In response to the losses incurred in the financial crisis of 2008, the accounting standard for calculating how much to anticipate in loan losses has changed so banks are better prepared. The change is just now taking effect.

Until recently, banks used U.S. Generally Accepted Accounting Principles (GAAP) and in essence, relied on historical data, explained Fieldhouse. We should think of it like, “This is how much we lost back then, so here’s how we are pricing our loans and cards now to make up for it,” he said.

But as of Dec. 15, 2019, banks must use the Current Expected Credit Loss (CECL) method to estimate allowances for credit losses. This method relies on a broader set of data, including past events, current conditions, and supportable forecasts. In essence, CECL requires lenders to estimate what might be lost over the lifetime of a loan or card product, according to Fieldhouse. Think of it like, “This is how much we might lose, based on what borrowers are doing right now,” he said.

“They’ve had to increase their reserves quite dramatically, and that’s putting additional pressure on price,” he said.

Late Fee Maximums

The higher late fees are another way issuers are pricing in greater perceived risk. Regulations let credit card issuers increase the maximum penalties for late payments relatively regularly (they are evaluated each year for inflation updates by the Consumer Financial Protection Bureau) but raising them has administrative and relationship costs, so it’s not a given that issuers will. The latest adjustments, which took effect Jan. 1, allow credit card issuers to charge an extra $1, up to $29 for the first late fee, and up to $40 for additional late fees. 

Since card issuers didn’t have to adjust late fees, those that did are clearly trying to head off trouble ahead, said Shipper.

“If you think about risk again, late fees are just another indicator of risk,” he said. “We will also soon see issuers look at other fees, like those associated with cash advances, to see if there are additional ways to increase risk protection.”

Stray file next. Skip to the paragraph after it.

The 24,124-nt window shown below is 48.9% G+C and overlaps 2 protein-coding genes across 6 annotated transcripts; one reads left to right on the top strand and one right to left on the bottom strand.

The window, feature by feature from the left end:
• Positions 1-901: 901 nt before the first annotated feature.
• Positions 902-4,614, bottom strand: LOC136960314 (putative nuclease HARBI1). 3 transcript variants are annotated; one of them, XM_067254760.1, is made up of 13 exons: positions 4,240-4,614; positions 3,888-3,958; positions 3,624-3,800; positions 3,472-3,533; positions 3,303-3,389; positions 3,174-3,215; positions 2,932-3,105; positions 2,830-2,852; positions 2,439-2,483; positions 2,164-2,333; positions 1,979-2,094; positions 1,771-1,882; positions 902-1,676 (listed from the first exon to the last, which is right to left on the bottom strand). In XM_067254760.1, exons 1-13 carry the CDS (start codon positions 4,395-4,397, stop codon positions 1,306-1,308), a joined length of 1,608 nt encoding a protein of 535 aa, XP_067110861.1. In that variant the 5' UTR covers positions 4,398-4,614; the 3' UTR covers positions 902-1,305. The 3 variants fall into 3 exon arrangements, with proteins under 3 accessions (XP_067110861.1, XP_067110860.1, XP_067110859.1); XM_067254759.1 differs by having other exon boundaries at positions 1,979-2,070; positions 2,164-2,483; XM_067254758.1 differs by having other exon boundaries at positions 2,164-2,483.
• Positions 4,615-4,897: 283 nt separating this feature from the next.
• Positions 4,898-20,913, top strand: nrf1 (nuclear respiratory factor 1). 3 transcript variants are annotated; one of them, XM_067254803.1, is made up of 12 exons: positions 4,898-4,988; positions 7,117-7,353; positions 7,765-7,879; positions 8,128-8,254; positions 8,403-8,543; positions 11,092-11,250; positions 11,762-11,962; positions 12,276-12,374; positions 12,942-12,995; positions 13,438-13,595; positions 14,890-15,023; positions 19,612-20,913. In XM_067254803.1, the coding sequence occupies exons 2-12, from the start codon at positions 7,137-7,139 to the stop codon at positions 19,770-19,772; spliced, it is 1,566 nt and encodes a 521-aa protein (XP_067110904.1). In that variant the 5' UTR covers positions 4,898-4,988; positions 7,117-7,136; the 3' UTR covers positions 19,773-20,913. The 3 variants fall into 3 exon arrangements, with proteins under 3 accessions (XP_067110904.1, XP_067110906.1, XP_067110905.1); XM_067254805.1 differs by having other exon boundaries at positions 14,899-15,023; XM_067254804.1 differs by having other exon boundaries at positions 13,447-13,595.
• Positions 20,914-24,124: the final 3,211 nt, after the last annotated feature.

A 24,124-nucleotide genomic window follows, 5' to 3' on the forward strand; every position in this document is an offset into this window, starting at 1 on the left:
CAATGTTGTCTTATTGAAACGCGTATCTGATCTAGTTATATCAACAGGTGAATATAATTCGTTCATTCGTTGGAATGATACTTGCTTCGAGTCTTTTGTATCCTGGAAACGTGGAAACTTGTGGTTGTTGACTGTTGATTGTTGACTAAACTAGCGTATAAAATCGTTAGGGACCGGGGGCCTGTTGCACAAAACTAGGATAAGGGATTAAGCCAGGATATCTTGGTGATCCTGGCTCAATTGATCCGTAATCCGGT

What All This Means for You 

Industry experts predict more increases in APRs. Delinquency rates are likely to worsen, particularly among those with lower credit scores who are already in over their heads. And the new accounting rules will continue to trickle through to consumers. Plus, the Fed hasn’t lowered its benchmark rate in months, and the pace of economic growth is leveling off. The closer we get to a potential downturn, the more banks will tread carefully. 

“That’s when issuers experience losses, and they will probably try to get ahead of that,” Shipper said.

If you carry a balance on your credit card month-to-month, this is the time to work on paying it off. And if you have a less-than-stellar credit history, try to get ahead of the credit tightening by working on your credit score.

Spending within your means, making on-time monthly payments, and paying down lingering card balances are among the best things you can do for your financial health. 

Article Sources

  1. Federal Reserve. "Open Market Operations." Accessed Feb. 14, 2020.

  2. Federal Reserve Bank of New York. "Household Debt and Credit Report: Q4 2019." Accessed Feb. 14, 2020.

  3. Federal Reserve. "Consumer Credit Outstanding (Levels)." Accessed Feb. 14, 2020.

  4. Federal Reserve. "The January 2020 Senior Loan Officer Opinion Survey on Bank Lending Practices." Accessed Feb. 14, 2020.

  5. Federal Reserve. "Joint Statement on the New Accounting Standard on Financial Instruments - Credit Losses." Page 2. Accessed Feb. 14, 2020. 

  6. Federal Register. "Truth in Lending (Regulation Z) Annual Threshold Adjustments (Credit Cards, HOEPA, and Qualified Mortgages)." Accessed Feb. 14, 2020.